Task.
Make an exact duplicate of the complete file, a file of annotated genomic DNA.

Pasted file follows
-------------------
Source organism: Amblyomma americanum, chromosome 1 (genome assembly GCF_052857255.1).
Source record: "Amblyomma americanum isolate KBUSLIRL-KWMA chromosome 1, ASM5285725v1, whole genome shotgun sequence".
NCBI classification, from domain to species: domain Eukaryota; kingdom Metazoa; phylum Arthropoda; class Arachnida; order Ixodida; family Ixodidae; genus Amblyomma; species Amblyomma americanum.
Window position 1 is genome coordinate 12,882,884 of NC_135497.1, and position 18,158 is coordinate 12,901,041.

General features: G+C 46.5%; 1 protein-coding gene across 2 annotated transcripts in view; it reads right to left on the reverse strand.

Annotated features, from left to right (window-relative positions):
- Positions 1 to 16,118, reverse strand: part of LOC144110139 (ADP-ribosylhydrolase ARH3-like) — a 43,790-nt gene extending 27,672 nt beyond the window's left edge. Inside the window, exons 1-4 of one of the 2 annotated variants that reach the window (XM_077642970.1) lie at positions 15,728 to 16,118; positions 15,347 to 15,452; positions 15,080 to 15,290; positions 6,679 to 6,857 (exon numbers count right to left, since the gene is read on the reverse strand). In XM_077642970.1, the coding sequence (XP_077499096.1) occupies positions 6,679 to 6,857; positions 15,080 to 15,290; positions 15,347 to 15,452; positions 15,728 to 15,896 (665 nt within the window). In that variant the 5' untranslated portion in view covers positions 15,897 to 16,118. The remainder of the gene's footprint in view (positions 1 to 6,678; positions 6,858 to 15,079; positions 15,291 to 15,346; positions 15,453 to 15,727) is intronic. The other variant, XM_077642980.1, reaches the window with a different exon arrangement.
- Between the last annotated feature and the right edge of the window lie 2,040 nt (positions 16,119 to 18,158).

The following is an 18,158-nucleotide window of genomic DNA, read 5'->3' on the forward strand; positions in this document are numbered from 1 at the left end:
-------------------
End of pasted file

Source organism: Amblyomma americanum, chromosome 1 (genome assembly GCF_052857255.1).
Source record: "Amblyomma americanum isolate KBUSLIRL-KWMA chromosome 1, ASM5285725v1, whole genome shotgun sequence".
NCBI classification, from domain to species: domain Eukaryota; kingdom Metazoa; phylum Arthropoda; class Arachnida; order Ixodida; family Ixodidae; genus Amblyomma; species Amblyomma americanum.
Window position 1 is genome coordinate 12,882,884 of NC_135497.1, and position 18,158 is coordinate 12,901,041.

General features: G+C 46.5%; 1 protein-coding gene across 2 annotated transcripts in view; it reads right to left on the reverse strand.

Annotated features, from left to right (window-relative positions):
- Positions 1 to 16,118, reverse strand: part of LOC144110139 (ADP-ribosylhydrolase ARH3-like) — a 43,790-nt gene extending 27,672 nt beyond the window's left edge. Inside the window, exons 1-4 of one of the 2 annotated variants that reach the window (XM_077642970.1) lie at positions 15,728 to 16,118; positions 15,347 to 15,452; positions 15,080 to 15,290; positions 6,679 to 6,857 (exon numbers count right to left, since the gene is read on the reverse strand). In XM_077642970.1, the coding sequence (XP_077499096.1) occupies positions 6,679 to 6,857; positions 15,080 to 15,290; positions 15,347 to 15,452; positions 15,728 to 15,896 (665 nt within the window). In that variant the 5' untranslated portion in view covers positions 15,897 to 16,118. The remainder of the gene's footprint in view (positions 1 to 6,678; positions 6,858 to 15,079; positions 15,291 to 15,346; positions 15,453 to 15,727) is intronic. The other variant, XM_077642980.1, reaches the window with a different exon arrangement.
- Between the last annotated feature and the right edge of the window lie 2,040 nt (positions 16,119 to 18,158).

The following is an 18,158-nucleotide window of genomic DNA, read 5'->3' on the forward strand; positions in this document are numbered from 1 at the left end: